Individuals can refuse to have criminal records check carried out if they think it is not appropriate, even after an application is made.

However, that can mean an employer refusing a job application.

The official figures have hidden the problem by massively underestimating the numbers of people wrongly branded criminals, the Daily Telegraph reported.

Through Freedom of Information requests, the paper discovered that the actual number of people wrongly linked to crimes is ten times greater than Home Office figures suggest.

Vulnerable: The CRB system was set up in 2002 and the figures suggest there may have been as many as 20,000 errors since it began operating

Criminal Records Bureau (CRB) statistics regularly suggest around 200 people are wrongly accused of crimes annually, but these refer only to errors made directly by CRB staff.

Including errors made by by other agencies or contribute to background checks, such as police and education officials, the figures soar in to the thousands.

A total of 19,551 disputes over inaccurate CRB checks have been upheld since 2003, the Telegraph said.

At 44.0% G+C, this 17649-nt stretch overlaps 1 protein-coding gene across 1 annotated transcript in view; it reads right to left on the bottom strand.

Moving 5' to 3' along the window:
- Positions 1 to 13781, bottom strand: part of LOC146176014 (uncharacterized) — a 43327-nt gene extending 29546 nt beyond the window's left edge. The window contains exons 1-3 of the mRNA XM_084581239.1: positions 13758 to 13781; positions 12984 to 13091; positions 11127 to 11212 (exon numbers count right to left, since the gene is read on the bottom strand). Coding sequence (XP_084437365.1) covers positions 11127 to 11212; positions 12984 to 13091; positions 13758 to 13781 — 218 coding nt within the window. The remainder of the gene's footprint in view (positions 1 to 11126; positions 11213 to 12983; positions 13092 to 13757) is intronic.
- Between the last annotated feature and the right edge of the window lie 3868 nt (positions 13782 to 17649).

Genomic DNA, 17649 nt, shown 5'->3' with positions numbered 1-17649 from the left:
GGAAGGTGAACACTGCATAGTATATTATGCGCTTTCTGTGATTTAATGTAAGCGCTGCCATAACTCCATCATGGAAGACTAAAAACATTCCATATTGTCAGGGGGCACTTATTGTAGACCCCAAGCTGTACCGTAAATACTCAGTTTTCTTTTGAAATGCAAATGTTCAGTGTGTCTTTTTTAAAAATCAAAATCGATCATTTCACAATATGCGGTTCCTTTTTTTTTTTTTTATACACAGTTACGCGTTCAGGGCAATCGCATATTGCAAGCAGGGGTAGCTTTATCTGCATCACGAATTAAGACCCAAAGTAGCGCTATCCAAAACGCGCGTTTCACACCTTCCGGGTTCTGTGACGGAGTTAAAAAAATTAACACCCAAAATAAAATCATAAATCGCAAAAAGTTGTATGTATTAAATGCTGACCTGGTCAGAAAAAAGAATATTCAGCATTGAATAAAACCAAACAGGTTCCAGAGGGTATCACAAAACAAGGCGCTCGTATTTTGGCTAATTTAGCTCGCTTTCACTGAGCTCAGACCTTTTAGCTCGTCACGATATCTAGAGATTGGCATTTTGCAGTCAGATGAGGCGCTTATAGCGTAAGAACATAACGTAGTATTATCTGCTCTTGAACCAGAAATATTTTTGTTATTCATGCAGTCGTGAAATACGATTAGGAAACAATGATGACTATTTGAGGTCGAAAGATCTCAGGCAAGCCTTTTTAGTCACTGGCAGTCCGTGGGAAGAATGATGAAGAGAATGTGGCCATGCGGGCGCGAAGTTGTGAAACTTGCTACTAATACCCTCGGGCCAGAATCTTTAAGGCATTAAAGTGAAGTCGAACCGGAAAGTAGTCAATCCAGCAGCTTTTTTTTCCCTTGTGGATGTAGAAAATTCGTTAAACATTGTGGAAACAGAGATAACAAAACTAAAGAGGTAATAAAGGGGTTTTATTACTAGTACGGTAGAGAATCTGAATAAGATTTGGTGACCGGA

However, the CRB began operating in 2002, suggesting the total number of blunders could be higher than 20,000.

For the past year, 2010/11, the official figure stood at 172, but the new statistics show that in fact 2,343 errors were successfully challenged.

Over the past four years, it was found that 3,509 people have inaccurate information stored on the PNC and 2,918 had the record for the wrong person disclosed in a background check.

'It can take months for someone to clear their name and get the police to change basic errors. Companies will not wait months and will hire someone else instead.'

Josie Appleton, Manifesto Club

Wrong information was recorded or passed on by police at a local level in a further 3,547 cases.